Note. Does the script run on other versions of Windows? To tell you the truth, we don’t know; that’s because we don’t have any laptops running, say, Windows 2000 or Windows Server 2003.

As for the script itself, we begin by binding to the WMI service on the local computer. Fortunately this script also works remotely; after all, if you want to know if the local computer is running off batteries it’s probably quicker and easier just to see whether or not the power cord is plugged into the wall. So then how do you modify this script to run against a remote machine? That’s easy; just assign the name of the remote computer (e.g., atl-ws-01) to the variable strComputer:

strComputer = “atl-ws-01”

After making the connection (note that we bind to the root\wmi namespace) we then use this line of code to retrieve information about all the batteries with a Voltage greater than 0:

Set colItems = objWMIService.ExecQuery(“Select * From BatteryStatus Where Voltage > 0”)

Why did we add the stipulation about batteries with a voltage greater than 0? Well, to tell you the truth, we aren’t sure if that’s required or not. In our case the Scripting Test Machine has two separate battery bays; being a cheapskate, however, the Scripting Guy who writes this column only has one battery installed in the computer. Nevertheless the empty bay gets reported back as a battery, albeit a battery with a voltage of 0. That seemed silly to us, so we added the Where clause to filter out non-existent batteries.

Note. Yes, when trying to determine which flashlight batteries worked and which ones didn’t the Scripting Guy who writes this column should have done something similar, carefully setting aside batteries that he knew did not work. The one thing he shouldn’t have done is test a battery and then simply toss it back on the pile, mixing it in with the batteries that he hadn’t tested. So is this what he did? Well, you know, that was a long time ago, and it’s hard to remember what he did or didn’t do ….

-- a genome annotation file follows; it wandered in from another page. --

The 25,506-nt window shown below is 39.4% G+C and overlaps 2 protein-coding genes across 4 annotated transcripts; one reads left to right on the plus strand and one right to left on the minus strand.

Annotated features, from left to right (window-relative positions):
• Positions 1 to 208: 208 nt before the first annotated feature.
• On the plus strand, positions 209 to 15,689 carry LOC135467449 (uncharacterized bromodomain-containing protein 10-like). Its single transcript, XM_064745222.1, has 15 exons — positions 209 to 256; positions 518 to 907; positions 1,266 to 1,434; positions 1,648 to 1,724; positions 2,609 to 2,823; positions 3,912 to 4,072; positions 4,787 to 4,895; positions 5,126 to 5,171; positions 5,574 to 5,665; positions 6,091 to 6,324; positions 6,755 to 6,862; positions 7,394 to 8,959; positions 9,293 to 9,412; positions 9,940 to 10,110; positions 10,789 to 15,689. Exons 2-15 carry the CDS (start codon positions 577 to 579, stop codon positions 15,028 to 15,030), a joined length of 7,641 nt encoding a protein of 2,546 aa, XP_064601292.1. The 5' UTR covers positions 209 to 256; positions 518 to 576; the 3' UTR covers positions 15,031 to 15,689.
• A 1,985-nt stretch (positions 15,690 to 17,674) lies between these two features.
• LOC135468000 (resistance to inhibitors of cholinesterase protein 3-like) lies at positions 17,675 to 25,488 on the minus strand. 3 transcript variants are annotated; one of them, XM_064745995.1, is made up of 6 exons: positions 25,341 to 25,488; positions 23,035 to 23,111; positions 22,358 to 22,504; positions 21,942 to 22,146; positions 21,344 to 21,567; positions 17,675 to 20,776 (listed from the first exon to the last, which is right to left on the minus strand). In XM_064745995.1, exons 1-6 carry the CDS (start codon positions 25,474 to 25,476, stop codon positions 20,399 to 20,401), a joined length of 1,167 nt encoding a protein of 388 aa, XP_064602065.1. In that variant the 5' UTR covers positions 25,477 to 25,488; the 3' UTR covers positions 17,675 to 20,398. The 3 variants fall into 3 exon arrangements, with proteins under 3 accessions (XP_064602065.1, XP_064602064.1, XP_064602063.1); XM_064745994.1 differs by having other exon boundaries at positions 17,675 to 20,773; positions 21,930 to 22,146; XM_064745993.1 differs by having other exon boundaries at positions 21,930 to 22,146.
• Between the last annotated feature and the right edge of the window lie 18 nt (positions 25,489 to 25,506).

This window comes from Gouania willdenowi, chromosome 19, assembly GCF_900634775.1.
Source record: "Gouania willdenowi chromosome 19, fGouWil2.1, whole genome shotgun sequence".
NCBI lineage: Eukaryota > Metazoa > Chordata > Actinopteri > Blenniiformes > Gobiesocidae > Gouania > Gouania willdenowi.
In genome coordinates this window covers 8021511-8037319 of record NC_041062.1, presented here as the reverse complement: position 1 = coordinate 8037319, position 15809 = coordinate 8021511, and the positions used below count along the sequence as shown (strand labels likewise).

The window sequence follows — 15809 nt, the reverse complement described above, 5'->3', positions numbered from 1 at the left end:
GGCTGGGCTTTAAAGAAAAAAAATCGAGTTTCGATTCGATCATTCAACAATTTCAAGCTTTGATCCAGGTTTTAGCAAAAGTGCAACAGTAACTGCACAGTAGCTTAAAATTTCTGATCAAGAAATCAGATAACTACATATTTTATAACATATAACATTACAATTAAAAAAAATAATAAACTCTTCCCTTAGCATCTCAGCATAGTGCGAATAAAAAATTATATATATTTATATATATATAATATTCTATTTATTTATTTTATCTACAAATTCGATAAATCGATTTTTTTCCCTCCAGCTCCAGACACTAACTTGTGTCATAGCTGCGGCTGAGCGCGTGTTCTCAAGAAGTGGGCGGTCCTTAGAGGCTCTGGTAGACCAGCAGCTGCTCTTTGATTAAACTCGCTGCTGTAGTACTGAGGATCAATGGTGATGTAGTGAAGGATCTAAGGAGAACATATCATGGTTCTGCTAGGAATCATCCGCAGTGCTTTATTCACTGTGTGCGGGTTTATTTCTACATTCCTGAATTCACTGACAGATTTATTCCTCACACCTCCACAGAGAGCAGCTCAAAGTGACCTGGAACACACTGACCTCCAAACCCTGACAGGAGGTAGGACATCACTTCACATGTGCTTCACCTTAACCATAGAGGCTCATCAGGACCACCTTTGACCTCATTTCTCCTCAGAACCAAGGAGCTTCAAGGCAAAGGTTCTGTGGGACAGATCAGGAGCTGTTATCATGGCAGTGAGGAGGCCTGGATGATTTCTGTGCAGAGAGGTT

After executing our query we then set up a For Each loop to report back information for each battery in the collection. We chose to echo back values for the following properties:

InstanceName. Identifying information for the battery.

PowerOnline. The key to this entire script. If PowerOnline is True that means that the AC adapter is plugged in and the computer is not running off the battery. If PowerOnline is False that means that the computer is running off the battery.

Discharging. Indicates whether the battery is in use and therefore discharging.

Charging. Indicates whether the battery is currently charging.

RemainingCapacity. Lets you know the estimated battery life. We’re not 100% sure what this number means. We found some information that suggests the value is reported back as milliwatt-hours, but we don’t know that for sure; for that matter, we don’t even know what a millwatt-hour is. However, we do know this: on our test computer the Windows Power Meter would report an estimated battery life like 2 hours and 54 minutes (that is, 174 minutes). Meanwhile, the value of the RemainingCapacity property would come back as 43734. If we divided 43734 by 174 minutes, we got back a value of 252. For us 252 seemed to be the magic number: any time we divided RemainingCapacity by 252 we got back a value, in minutes, that matched up quite nicely with the estimated battery life reported back by the Power Meter. Again, we can’t guarantee that 252 is the magic number but, again, it gives you a place to start.

So what happens when we unplug the test machine (causing it to run off the battery) and then fire up the script? Why, we get back information similar to this:

Battery: ACPI\PNP0C0A\1_0
On AC Power: False
Battery is Discharging: True
Battery is Charging: False
Remaining capacity: 41769

And if we then plug the computer in and try the script again we get back information similar to this:

Battery: ACPI\PNP0C0A\1_0
On AC Power: True
Battery is Discharging: False
Battery is Charging: True
Remaining capacity: 42273

In other words, and unlike the typical Scripting Guy flashlight, the script appears to work just fine.

Speaking of flashlights, once the stores were reopened and the shelves restocked did the Scripting Guy who writes this column go out and replenish his supply of batteries? Let’s put it this way: remember the fable about the grasshopper and the ant, the story where the ant worked hard to store up food for the winter while the grasshopper spent his time singing and dancing? To be honest, we don’t know much about this particular fable; we were too busy singing and dancing to finish reading it. But we’re sure that, somehow, the grasshopper magically ended up with all the food and batteries he needed to get him through the winter.

At least we hope he did.